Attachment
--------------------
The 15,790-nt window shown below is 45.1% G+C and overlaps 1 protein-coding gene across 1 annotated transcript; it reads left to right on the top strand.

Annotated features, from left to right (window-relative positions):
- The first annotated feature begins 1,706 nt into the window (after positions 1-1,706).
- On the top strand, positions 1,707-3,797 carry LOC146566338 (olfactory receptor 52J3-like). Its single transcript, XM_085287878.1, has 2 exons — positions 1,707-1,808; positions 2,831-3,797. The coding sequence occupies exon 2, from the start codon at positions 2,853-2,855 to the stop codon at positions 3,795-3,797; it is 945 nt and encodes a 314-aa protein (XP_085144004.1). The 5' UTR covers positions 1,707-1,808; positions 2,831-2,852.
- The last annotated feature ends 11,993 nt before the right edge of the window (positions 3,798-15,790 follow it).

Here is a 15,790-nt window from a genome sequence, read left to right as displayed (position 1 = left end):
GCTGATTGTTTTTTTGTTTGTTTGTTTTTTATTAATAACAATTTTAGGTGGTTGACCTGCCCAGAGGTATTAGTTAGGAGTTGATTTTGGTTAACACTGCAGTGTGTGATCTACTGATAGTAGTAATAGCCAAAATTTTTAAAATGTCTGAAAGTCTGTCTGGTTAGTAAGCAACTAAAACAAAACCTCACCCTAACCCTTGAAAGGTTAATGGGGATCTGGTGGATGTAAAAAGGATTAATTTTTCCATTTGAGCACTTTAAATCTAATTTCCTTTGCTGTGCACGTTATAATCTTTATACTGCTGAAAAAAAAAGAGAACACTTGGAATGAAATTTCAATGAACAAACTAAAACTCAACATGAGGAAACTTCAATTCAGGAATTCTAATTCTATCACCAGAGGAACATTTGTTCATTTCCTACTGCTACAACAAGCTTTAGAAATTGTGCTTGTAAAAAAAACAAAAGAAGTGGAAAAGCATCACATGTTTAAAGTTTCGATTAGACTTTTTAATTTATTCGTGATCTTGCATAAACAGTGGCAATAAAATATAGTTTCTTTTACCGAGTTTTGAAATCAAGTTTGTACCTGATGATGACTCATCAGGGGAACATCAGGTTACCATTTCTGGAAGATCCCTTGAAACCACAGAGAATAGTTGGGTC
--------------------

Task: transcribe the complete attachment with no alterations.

The 15,790-nt window shown below is 45.1% G+C and overlaps 1 protein-coding gene across 1 annotated transcript; it reads left to right on the top strand.

Annotated features, from left to right (window-relative positions):
- The first annotated feature begins 1,706 nt into the window (after positions 1-1,706).
- On the top strand, positions 1,707-3,797 carry LOC146566338 (olfactory receptor 52J3-like). Its single transcript, XM_085287878.1, has 2 exons — positions 1,707-1,808; positions 2,831-3,797. The coding sequence occupies exon 2, from the start codon at positions 2,853-2,855 to the stop codon at positions 3,795-3,797; it is 945 nt and encodes a 314-aa protein (XP_085144004.1). The 5' UTR covers positions 1,707-1,808; positions 2,831-2,852.
- The last annotated feature ends 11,993 nt before the right edge of the window (positions 3,798-15,790 follow it).

Here is a 15,790-nt window from a genome sequence, read left to right as displayed (position 1 = left end):
GCTGATTGTTTTTTTGTTTGTTTGTTTTTTATTAATAACAATTTTAGGTGGTTGACCTGCCCAGAGGTATTAGTTAGGAGTTGATTTTGGTTAACACTGCAGTGTGTGATCTACTGATAGTAGTAATAGCCAAAATTTTTAAAATGTCTGAAAGTCTGTCTGGTTAGTAAGCAACTAAAACAAAACCTCACCCTAACCCTTGAAAGGTTAATGGGGATCTGGTGGATGTAAAAAGGATTAATTTTTCCATTTGAGCACTTTAAATCTAATTTCCTTTGCTGTGCACGTTATAATCTTTATACTGCTGAAAAAAAAAGAGAACACTTGGAATGAAATTTCAATGAACAAACTAAAACTCAACATGAGGAAACTTCAATTCAGGAATTCTAATTCTATCACCAGAGGAACATTTGTTCATTTCCTACTGCTACAACAAGCTTTAGAAATTGTGCTTGTAAAAAAAACAAAAGAAGTGGAAAAGCATCACATGTTTAAAGTTTCGATTAGACTTTTTAATTTATTCGTGATCTTGCATAAACAGTGGCAATAAAATATAGTTTCTTTTACCGAGTTTTGAAATCAAGTTTGTACCTGATGATGACTCATCAGGGGAACATCAGGTTACCATTTCTGGAAGATCCCTTGAAACCACAGAGAATAGTTGGGTC